SOMETIMES all we need is a little bit of hope.
Hope helps us all, but it's especially important when you have cancer.
It's what you cling on to, with every ounce of energy you have.
There are days when you feel like all hope is lost – days when you hear friends with this b*stard disease have died.
Days when scans show a new tumour has reared its ugly head and is invading a new part of your body.
But then there are days like I had last week, when you see the amazing things that are being done to fight cancer.
I have seen there is hope.
Hope in the shape of incredible scientists, researchers, doctors and nurses, who are working to achieve amazing things – right now.
Their work is what could give people like me a chance at outsmarting this disease.
Living with stage four bowel cancer, all I want is hope. Hope and some options.
'The stats give me no hope… I shouldn't be here'
Because if I look at the stats, all hope is lost.
Only seven per cent of people diagnosed with stage 4 bowel cancer survive for five years or longer.
I'm nearly two years down, and still trying to defy that stat.
Instead, I focus on the miracles… those people whose cancer was stopped in its tracks by pioneering treatments, by clever new drugs that show cancer who's boss.
Last week I was lucky enough to go to an event put on by The Royal Mardsen and the Institute of Cancer Research.
They were showcasing some of the latest innovations in cancer care and treatment.
'But scientists are doing incredible things'
Now, I am realistic… for me it is probably too late.
The chance of me still being here to benefit from these pioneering therapies is slim, but it gives me hope.
Dr Nicola Valeri, my oncologist at The Marsden was talking about mini tumours – replicas of patient's tumours that can be grown in the lab.
All I want is hope, and while I know full well all this is unlikely to save me, it makes me feel better for my kids
The idea is they can help doctors predict which treatments will work best, and which won't work at all.
Clever scientists grow these "mini tumours" from biopsy samples.
And then they give various treatments a test run and cuts out the trial and error that's currently needed – often exhausting patients and leaving them feeling cr*p.
It allows doctors to design personalised treatments.
Each tumour is unique to the person, so by building a plan that is bespoke scientists hope it can revolutionise care.
'One day new scanner could cure cancer in ONE blast'
Then there's a groundbreaking new machine called the MR Linac – the first of its kind in the UK.
Dr Katherine Aitken told me it combines MRI scans with radiotherapy – directing radiation in real time, and delivering really targeted radiotherapy without damaging healthy tissue.
She said experts are hopeful that the technology will, one day, allow them to cure some cancers in a single treatment.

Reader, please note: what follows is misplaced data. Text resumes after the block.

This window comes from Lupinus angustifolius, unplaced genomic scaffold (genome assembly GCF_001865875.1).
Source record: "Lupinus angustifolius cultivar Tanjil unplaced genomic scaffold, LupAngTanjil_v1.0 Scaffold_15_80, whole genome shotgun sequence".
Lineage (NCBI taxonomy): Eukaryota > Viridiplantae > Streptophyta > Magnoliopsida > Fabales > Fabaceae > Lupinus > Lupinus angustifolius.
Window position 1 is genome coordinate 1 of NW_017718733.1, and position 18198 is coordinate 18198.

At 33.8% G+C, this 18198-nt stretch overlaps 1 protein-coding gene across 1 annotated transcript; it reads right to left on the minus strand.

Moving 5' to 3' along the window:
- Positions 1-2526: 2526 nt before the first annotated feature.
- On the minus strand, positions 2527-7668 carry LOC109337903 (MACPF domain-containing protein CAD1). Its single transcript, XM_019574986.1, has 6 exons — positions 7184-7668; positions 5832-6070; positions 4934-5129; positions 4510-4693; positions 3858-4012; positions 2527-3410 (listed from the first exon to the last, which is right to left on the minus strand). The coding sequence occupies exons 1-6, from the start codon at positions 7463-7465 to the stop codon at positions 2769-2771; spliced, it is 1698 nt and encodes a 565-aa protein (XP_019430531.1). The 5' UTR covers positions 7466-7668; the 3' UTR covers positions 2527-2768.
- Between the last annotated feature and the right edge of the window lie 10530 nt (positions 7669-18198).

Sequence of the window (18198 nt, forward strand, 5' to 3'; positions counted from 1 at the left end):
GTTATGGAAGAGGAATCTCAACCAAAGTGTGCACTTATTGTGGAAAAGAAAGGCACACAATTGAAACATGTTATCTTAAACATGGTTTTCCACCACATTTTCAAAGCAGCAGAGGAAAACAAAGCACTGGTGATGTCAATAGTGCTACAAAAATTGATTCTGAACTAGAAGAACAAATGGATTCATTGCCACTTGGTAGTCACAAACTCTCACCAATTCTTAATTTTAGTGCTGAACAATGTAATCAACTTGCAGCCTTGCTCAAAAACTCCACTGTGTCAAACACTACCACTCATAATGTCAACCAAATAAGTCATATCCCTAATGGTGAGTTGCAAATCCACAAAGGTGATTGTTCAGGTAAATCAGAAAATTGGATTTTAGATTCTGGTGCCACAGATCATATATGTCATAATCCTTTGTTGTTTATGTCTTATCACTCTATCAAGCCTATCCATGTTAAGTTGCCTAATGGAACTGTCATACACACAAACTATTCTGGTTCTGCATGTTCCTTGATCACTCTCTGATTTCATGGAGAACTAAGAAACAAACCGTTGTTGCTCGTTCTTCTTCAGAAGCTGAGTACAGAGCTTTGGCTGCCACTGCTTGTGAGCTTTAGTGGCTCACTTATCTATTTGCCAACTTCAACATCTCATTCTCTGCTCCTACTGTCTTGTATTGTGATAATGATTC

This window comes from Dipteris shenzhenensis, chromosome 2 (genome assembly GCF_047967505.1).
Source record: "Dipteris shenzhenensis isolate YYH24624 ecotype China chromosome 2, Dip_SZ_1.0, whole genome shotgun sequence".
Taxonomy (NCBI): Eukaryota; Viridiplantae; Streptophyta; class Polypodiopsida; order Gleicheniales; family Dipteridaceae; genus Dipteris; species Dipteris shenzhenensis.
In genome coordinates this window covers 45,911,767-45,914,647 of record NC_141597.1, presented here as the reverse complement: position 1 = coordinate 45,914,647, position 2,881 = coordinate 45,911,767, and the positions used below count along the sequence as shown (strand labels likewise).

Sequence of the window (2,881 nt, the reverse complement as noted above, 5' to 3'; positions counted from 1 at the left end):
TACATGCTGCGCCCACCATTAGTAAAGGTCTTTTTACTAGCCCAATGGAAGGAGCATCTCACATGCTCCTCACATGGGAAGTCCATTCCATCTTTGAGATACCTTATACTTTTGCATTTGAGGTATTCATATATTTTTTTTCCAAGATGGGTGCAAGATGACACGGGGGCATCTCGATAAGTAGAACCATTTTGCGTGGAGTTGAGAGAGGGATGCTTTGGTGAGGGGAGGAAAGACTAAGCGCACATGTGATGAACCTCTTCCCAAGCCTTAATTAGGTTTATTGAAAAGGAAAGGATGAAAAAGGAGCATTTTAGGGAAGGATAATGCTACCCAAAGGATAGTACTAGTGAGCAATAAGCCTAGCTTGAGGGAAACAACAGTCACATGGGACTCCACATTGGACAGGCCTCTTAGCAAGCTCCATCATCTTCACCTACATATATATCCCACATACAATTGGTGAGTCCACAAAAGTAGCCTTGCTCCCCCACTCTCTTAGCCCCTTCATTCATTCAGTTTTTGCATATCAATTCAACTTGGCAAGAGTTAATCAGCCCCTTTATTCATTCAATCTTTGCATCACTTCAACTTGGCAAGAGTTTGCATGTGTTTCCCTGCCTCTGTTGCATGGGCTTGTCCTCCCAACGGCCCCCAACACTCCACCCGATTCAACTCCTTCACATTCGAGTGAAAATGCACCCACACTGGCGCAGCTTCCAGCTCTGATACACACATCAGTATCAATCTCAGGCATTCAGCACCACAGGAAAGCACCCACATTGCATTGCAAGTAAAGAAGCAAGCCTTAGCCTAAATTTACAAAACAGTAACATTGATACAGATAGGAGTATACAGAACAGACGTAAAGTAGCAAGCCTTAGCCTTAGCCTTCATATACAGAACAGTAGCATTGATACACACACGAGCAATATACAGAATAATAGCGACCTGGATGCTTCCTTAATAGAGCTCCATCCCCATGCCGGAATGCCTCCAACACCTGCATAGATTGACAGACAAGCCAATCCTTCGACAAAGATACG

Next up, is the Da Vinci robot.
Dr Asif Chaudry, a consultant surgeon, told me the robot enables doctors to see in detail 3D images of tumours.
Its "arms" allow for tiny movements and the "hand" can rotate 360 degrees – it's so clever it can even skin a grape.
The features make it much more accurate for the patients and can even treat hard to reach tumours.
'I cried with one scientist – as we both saw it from the other's point of view'
Last stop on my tour of labs this week was the Francis Crick Institute – home to the Cancer Research UK labs.
Wearing a fetching lab coat, I spent an evening in awe of the incredible teams and their work.
GROW A BEARD AND RAISE MONEY TO HELP SAVE LIVES
At one point they showed us a blender – yep, a regular kitchen blender – they use to mash up tumours before spreading them into petri dishes and slides.
Speaking to one researcher left me in tears.
We both ended up crying, as she realised just what an impact her work might one day have.
For me, I was just overwhelmed and grateful for people like her, working tirelessly behind the scenes trying to help people like me.
'It's probably too late for me, but there's hope for my kids'
I hadn't truly realised just how much work it takes to fight cancer.
So, to all the researchers, scientists, oncologists, charities and the public – who donate money to fund these treatments – I want to say thank you from the bottom of my heart.
To everyone who is working to stop cancer ruining lives, thank you.
All I want is hope, and while I know full well all this is unlikely to save me, it makes me feel better for my kids.
That maybe, just maybe they won't have to live in a world where cancer kills, and they won't have to face what I'm facing.
My new book F*** You Cancer is available to buy now – and gives a brutally honest view of what cancer is really like – buy it here now
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